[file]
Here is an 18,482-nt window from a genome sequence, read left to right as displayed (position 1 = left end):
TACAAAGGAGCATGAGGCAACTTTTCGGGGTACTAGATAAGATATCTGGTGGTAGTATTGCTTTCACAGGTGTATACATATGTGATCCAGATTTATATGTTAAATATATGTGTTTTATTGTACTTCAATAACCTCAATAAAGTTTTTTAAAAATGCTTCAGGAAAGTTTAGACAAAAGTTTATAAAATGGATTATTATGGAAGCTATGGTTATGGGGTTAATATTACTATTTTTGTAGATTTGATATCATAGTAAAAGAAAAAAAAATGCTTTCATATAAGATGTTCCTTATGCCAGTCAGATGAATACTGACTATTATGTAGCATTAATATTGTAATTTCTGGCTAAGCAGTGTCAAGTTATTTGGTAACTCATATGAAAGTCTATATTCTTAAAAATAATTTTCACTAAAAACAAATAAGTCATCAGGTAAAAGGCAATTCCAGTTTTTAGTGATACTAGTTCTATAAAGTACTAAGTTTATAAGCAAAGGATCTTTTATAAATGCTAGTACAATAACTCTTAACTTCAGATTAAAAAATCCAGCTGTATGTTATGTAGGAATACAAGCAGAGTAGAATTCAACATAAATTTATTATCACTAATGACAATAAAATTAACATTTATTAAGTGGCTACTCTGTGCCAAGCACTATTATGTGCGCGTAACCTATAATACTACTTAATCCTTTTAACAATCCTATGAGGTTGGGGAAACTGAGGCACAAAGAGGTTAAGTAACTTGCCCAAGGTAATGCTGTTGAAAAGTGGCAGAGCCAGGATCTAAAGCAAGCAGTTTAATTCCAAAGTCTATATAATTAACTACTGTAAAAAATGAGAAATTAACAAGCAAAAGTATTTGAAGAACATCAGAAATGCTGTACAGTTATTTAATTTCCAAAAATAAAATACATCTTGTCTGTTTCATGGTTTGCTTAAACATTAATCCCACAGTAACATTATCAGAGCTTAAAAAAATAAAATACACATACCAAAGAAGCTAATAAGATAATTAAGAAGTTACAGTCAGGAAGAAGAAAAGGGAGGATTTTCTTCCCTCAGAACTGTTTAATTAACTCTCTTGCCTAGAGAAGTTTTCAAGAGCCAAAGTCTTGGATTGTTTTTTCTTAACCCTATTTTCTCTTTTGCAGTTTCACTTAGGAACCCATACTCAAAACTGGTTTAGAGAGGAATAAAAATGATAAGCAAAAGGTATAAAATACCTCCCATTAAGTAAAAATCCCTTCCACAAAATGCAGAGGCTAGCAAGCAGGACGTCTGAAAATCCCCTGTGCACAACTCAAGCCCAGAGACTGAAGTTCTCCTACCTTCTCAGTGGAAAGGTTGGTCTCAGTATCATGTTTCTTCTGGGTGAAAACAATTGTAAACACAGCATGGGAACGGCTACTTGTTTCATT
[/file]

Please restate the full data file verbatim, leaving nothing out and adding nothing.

Here is an 18,482-nt window from a genome sequence, read left to right as displayed (position 1 = left end):
TACAAAGGAGCATGAGGCAACTTTTCGGGGTACTAGATAAGATATCTGGTGGTAGTATTGCTTTCACAGGTGTATACATATGTGATCCAGATTTATATGTTAAATATATGTGTTTTATTGTACTTCAATAACCTCAATAAAGTTTTTTAAAAATGCTTCAGGAAAGTTTAGACAAAAGTTTATAAAATGGATTATTATGGAAGCTATGGTTATGGGGTTAATATTACTATTTTTGTAGATTTGATATCATAGTAAAAGAAAAAAAAATGCTTTCATATAAGATGTTCCTTATGCCAGTCAGATGAATACTGACTATTATGTAGCATTAATATTGTAATTTCTGGCTAAGCAGTGTCAAGTTATTTGGTAACTCATATGAAAGTCTATATTCTTAAAAATAATTTTCACTAAAAACAAATAAGTCATCAGGTAAAAGGCAATTCCAGTTTTTAGTGATACTAGTTCTATAAAGTACTAAGTTTATAAGCAAAGGATCTTTTATAAATGCTAGTACAATAACTCTTAACTTCAGATTAAAAAATCCAGCTGTATGTTATGTAGGAATACAAGCAGAGTAGAATTCAACATAAATTTATTATCACTAATGACAATAAAATTAACATTTATTAAGTGGCTACTCTGTGCCAAGCACTATTATGTGCGCGTAACCTATAATACTACTTAATCCTTTTAACAATCCTATGAGGTTGGGGAAACTGAGGCACAAAGAGGTTAAGTAACTTGCCCAAGGTAATGCTGTTGAAAAGTGGCAGAGCCAGGATCTAAAGCAAGCAGTTTAATTCCAAAGTCTATATAATTAACTACTGTAAAAAATGAGAAATTAACAAGCAAAAGTATTTGAAGAACATCAGAAATGCTGTACAGTTATTTAATTTCCAAAAATAAAATACATCTTGTCTGTTTCATGGTTTGCTTAAACATTAATCCCACAGTAACATTATCAGAGCTTAAAAAAATAAAATACACATACCAAAGAAGCTAATAAGATAATTAAGAAGTTACAGTCAGGAAGAAGAAAAGGGAGGATTTTCTTCCCTCAGAACTGTTTAATTAACTCTCTTGCCTAGAGAAGTTTTCAAGAGCCAAAGTCTTGGATTGTTTTTTCTTAACCCTATTTTCTCTTTTGCAGTTTCACTTAGGAACCCATACTCAAAACTGGTTTAGAGAGGAATAAAAATGATAAGCAAAAGGTATAAAATACCTCCCATTAAGTAAAAATCCCTTCCACAAAATGCAGAGGCTAGCAAGCAGGACGTCTGAAAATCCCCTGTGCACAACTCAAGCCCAGAGACTGAAGTTCTCCTACCTTCTCAGTGGAAAGGTTGGTCTCAGTATCATGTTTCTTCTGGGTGAAAACAATTGTAAACACAGCATGGGAACGGCTACTTGTTTCATT